I am in the process of ridding myself of about 700 to 800 books because of lack of shelf space. I was astonished then, to get a call from Wendy, from 32 Books, asking if I would like her to buy me a book. She brought it home and I sat down and read it right through.
I want to emphasize that I do not know the authors, was not given the book, and was not asked to do a review of it.
Having said that, I was so astonished at what I read I felt that I ought to inform you.
First of all, I was surprised to find such an excellent critique of the House of Commons and our system coming out of Toronto. I have learned over the years that Ontario, favoured so much by the system, seldom produces critics of it. This book is very much the exception.
The authors, Alison Loat and Michael MacMillan, formed an independent political think tank called Samara. I don’t know too much about this organization yet, but intend to find out more. Their book, Tragedy in the Commons, subtitled former “members of Parliament speak out about Canada’s failing democracy” is a must read for all Canadians.
Based upon exit interviews with 80 former members of Parliament, it tells all.
The first thing it tells you, is that MPs are not to be trusted to tell the truth about how they were abused by the system. They all accept the fact that they were indeed abused but all make excuses by justifying their careers because they did things beneficial to all Canadians. They are in denial, not because they aren’t basically honest people – it’s because of the very system so ably criticized by this book and the inferences drawn from the former MPs themselves.
Members of Parliament have become, in the words of the authors, ombudsman for the bureaucrats. Far from taking their constituent’s ideas and concerns back to Ottawa to help mold them into policy, they spend most of their time handling pension checks, immigration matters and things of that sort which should be dealt with by senior bureaucrats.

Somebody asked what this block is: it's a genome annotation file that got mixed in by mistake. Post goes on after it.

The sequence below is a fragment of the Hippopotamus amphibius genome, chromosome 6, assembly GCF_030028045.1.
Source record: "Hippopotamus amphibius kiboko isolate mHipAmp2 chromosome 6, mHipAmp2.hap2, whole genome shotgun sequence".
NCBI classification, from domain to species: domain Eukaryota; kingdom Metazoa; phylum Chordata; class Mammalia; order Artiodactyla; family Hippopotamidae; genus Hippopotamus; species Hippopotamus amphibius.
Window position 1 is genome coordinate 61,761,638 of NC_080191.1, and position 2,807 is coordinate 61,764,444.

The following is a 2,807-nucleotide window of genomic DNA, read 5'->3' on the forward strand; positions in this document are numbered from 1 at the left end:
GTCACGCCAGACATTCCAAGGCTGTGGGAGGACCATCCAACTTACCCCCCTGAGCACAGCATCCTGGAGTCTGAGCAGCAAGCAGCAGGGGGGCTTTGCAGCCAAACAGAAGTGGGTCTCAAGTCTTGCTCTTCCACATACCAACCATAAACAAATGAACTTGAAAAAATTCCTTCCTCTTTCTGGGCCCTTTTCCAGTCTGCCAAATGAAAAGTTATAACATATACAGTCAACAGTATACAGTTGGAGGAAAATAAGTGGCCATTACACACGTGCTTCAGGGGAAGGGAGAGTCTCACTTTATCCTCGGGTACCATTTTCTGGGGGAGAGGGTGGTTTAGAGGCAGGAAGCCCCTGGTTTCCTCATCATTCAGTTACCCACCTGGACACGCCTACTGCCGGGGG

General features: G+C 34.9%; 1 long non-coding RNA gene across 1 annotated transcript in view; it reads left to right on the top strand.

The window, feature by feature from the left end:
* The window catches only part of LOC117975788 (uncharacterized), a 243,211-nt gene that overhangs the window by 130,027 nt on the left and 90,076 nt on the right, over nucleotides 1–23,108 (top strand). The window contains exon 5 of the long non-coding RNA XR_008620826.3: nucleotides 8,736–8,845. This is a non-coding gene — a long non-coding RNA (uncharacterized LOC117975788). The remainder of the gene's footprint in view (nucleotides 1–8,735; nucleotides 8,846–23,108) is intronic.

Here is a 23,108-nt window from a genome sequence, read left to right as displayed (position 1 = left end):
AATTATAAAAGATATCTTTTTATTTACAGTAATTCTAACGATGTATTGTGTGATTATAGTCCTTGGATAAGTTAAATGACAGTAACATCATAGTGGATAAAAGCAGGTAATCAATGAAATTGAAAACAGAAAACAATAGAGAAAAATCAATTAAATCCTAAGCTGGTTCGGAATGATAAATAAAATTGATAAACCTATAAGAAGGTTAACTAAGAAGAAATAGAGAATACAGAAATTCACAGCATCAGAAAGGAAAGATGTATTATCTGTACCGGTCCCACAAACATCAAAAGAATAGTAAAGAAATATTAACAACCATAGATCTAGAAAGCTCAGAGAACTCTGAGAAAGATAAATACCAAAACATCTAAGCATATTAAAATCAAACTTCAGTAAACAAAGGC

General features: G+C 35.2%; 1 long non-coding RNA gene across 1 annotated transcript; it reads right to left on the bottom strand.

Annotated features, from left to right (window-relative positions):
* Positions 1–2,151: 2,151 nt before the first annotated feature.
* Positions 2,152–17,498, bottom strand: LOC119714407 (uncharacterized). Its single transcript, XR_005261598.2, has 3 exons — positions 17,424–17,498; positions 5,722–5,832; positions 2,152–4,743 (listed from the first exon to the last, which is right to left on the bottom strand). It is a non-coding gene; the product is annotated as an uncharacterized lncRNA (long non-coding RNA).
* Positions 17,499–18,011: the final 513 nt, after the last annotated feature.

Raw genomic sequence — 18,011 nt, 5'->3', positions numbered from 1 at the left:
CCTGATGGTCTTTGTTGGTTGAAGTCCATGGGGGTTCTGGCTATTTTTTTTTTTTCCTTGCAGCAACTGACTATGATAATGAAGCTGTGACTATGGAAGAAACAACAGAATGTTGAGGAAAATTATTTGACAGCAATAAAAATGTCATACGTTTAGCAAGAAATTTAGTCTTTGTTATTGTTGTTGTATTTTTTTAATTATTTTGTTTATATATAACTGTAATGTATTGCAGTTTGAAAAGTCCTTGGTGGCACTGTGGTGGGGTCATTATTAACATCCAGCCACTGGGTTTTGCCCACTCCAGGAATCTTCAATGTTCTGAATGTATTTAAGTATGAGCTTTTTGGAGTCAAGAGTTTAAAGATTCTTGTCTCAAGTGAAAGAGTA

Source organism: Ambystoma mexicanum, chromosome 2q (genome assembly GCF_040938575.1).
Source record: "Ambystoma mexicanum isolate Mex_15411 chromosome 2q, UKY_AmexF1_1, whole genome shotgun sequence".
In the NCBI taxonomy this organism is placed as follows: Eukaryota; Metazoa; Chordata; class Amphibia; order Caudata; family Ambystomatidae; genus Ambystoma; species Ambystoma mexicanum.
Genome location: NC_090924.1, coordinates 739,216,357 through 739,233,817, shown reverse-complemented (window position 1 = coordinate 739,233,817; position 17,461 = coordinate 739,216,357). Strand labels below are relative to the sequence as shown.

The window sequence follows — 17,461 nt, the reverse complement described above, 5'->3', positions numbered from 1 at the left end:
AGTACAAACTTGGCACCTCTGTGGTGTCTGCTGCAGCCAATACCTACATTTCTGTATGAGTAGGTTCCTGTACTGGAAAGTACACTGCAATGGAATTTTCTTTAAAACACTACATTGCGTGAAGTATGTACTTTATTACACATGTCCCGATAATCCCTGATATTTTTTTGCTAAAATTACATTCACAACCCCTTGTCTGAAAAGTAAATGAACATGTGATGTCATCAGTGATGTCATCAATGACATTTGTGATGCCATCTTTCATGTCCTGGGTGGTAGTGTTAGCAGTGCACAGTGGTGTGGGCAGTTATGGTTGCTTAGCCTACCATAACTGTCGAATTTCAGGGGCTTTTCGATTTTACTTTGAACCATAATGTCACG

The party system, the extraordinary powers of the prime minister, the huge influence of unelected bureaucrats in the prime ministers office, all come under heavy and justified criticism.
The chapter on prime ministerial abuse of the committee system, which ought to provide the MPs with ways of not only influencing policy but holding the cabinets feet to the fire, is scathing.
Those of you who have been with me for the past 25 years or so know how often I have said that MPs and indeed and MLAs, are voting ciphers. They have very little, if any, influence on what the policy will be; every opportunity for them to exercise influence is stymied and they do what they are told. This book confirms all I have said and out of the mouths of MPs themselves.
To go much further than that would be to betray the contents of the book.
I am writing this note to you because I want you to buy the book. You will know that this is something I don’t very often do. I do it, I confess, for very personal reasons.
This book Is, for me personally, a reprieve, a thorough vindication. Going back as far as I can remember, I have said in word and in print – including one particular book, Canada Is Anyone Listening? – a national best seller – is said in this book and indeed more. All that I have felt and thought about the lousy way we govern ourselves in this country is confirmed.
As many of you will know, this has not been without personal cost. During the referendum on the Charlottetown Accord, I was called “Canada’s most dangerous man” by John Crosbie, a “traitor” by Prime Minister Mulroney and was threatened, I am reliably informed, with a tax audit. This for having the temerity to oppose that central Canadian power grab clothed in glowing phrases about national unity.
One of the things that will impress Pacific Coasters is how many of our own MPs are quoted. This is what astonished me considering where the authors come from. I expected the 80 MPs to be almost entirely from Ontario and Quebec. If anything, we in British Columbia are over represented in the book.
This is important not for chest thumping purposes, but because British Columbia, being so far away from Ottawa, suffers from all of the symptoms the book portrays even more than other parts of Canada do. This the authors clearly recognize.
I will say no more except to assure you that if you spend the $29.95 you will be well satisfied indeed.